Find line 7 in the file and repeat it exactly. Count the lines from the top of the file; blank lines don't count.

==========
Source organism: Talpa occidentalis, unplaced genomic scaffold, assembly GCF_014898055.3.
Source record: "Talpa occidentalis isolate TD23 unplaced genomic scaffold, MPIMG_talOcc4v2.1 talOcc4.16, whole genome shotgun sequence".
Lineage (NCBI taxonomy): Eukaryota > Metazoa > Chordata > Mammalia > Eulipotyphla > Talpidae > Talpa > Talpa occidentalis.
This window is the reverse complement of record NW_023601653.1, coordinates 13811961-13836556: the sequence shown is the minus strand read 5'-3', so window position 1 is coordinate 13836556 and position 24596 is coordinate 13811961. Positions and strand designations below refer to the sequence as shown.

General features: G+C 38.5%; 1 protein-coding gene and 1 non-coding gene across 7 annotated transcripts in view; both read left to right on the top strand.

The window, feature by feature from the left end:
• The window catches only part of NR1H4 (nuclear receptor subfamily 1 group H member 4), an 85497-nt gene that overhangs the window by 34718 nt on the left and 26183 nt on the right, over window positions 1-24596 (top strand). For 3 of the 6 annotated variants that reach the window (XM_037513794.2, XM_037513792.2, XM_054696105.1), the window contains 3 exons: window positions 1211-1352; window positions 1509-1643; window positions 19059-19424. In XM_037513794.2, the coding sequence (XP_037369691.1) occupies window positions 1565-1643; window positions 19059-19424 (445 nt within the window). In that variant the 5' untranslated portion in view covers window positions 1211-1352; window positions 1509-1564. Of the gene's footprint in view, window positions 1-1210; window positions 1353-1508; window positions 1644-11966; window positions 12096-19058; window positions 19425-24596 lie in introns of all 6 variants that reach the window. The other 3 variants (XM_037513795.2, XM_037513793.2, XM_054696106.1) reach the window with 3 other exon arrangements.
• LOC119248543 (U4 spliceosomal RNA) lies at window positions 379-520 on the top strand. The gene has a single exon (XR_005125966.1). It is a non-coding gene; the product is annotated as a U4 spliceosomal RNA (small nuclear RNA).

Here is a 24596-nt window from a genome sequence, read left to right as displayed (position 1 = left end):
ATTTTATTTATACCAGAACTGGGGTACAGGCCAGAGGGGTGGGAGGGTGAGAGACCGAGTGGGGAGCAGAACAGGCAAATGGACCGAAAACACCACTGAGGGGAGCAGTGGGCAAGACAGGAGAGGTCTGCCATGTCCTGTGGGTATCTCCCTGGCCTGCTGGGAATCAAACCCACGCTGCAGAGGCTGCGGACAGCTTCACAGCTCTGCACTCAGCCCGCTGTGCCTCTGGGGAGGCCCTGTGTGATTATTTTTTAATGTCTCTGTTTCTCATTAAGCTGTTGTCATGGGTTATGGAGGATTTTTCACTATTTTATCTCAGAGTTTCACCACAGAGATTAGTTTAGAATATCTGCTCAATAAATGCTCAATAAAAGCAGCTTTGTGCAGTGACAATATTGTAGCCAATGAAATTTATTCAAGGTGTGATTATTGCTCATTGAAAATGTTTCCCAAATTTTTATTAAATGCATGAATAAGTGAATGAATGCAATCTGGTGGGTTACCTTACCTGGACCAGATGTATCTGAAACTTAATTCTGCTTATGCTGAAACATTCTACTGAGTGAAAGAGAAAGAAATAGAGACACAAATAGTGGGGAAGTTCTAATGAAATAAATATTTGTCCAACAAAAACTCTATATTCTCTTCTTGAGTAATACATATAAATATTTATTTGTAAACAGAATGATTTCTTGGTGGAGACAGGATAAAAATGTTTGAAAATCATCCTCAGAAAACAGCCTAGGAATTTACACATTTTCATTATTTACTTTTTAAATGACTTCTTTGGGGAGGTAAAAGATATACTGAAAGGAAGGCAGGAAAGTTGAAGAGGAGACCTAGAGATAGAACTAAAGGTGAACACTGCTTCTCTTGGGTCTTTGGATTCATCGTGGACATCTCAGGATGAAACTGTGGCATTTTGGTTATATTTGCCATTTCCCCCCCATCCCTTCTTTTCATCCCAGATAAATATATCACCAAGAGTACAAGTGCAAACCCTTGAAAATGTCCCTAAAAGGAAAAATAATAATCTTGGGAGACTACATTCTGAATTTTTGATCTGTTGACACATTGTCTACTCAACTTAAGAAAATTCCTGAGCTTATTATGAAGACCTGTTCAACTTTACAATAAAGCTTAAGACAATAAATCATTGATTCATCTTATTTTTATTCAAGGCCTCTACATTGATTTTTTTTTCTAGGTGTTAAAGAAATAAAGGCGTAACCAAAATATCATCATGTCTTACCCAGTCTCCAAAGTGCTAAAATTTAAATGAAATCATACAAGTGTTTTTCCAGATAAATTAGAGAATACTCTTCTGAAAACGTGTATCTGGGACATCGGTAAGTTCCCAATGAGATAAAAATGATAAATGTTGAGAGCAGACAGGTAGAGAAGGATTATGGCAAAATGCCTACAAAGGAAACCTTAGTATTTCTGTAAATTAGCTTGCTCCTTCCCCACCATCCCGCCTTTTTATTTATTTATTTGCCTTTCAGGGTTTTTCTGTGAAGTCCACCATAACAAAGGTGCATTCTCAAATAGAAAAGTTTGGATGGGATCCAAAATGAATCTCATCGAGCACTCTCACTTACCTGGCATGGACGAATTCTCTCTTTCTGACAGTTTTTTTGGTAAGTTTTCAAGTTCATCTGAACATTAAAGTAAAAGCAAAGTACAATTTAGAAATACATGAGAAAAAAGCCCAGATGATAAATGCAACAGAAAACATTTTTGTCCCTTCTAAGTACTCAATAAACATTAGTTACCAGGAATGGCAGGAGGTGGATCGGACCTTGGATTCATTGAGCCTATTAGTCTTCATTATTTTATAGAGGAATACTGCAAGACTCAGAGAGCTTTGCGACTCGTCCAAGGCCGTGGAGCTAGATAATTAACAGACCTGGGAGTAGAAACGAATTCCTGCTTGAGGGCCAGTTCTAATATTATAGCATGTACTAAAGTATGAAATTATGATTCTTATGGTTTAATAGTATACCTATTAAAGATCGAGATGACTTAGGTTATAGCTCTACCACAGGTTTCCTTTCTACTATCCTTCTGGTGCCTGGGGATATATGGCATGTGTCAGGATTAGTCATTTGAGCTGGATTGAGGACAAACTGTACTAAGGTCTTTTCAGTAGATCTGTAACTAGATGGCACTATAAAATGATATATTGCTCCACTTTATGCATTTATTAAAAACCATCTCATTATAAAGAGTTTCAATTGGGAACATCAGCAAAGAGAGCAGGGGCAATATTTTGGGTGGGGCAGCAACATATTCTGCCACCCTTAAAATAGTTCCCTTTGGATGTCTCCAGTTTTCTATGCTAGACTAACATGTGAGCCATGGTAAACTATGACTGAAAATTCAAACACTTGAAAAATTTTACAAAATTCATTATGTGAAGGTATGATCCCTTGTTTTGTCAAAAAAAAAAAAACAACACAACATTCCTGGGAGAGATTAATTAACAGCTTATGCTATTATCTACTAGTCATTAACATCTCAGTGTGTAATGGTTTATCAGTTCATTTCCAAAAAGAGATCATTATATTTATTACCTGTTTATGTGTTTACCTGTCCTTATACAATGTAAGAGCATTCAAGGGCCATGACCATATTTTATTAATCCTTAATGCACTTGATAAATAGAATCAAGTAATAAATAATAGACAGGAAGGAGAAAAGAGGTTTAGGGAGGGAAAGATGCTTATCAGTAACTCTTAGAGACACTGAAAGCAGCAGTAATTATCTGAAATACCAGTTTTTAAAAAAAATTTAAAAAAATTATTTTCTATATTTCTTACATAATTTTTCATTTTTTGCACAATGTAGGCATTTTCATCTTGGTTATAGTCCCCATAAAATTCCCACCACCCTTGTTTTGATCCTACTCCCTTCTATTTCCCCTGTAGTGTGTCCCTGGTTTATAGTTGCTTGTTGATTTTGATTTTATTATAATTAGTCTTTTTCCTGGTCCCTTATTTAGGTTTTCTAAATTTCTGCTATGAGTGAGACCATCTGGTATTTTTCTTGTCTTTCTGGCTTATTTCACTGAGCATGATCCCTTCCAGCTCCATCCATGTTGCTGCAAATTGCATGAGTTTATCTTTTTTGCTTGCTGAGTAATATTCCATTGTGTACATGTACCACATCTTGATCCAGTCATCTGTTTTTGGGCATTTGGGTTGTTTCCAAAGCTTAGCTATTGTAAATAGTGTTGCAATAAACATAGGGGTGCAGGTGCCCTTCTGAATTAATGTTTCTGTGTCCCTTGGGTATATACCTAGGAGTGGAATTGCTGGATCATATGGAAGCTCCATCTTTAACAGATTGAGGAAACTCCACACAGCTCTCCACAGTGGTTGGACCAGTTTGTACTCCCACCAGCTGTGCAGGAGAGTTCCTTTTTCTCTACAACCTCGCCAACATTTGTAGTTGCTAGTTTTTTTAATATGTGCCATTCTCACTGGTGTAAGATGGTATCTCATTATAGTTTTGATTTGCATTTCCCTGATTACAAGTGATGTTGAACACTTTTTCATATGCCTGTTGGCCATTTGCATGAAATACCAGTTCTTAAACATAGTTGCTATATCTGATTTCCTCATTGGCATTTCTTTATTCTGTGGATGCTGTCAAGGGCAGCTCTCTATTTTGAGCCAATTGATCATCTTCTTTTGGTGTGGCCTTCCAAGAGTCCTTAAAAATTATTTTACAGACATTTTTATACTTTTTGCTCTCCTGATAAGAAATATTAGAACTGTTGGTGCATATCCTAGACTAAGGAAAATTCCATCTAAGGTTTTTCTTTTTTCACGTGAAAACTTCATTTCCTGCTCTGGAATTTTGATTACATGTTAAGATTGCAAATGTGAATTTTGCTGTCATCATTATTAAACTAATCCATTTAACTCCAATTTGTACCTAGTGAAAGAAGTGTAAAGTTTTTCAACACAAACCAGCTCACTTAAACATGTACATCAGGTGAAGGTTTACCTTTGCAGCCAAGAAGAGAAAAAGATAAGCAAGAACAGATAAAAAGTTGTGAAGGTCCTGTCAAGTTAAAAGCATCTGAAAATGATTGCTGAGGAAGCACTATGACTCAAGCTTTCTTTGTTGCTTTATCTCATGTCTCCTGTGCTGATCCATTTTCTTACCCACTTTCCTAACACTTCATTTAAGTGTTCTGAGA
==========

• The window catches only part of NR1H4 (nuclear receptor subfamily 1 group H member 4), an 85497-nt gene that overhangs the window by 34718 nt on the left and 26183 nt on the right, over window positions 1-24596 (top strand). For 3 of the 6 annotated variants that reach the window (XM_037513794.2, XM_037513792.2, XM_054696105.1), the window contains 3 exons: window positions 1211-1352; window positions 1509-1643; window positions 19059-19424. In XM_037513794.2, the coding sequence (XP_037369691.1) occupies window positions 1565-1643; window positions 19059-19424 (445 nt within the window). In that variant the 5' untranslated portion in view covers window positions 1211-1352; window positions 1509-1564. Of the gene's footprint in view, window positions 1-1210; window positions 1353-1508; window positions 1644-11966; window positions 12096-19058; window positions 19425-24596 lie in introns of all 6 variants that reach the window. The other 3 variants (XM_037513795.2, XM_037513793.2, XM_054696106.1) reach the window with 3 other exon arrangements.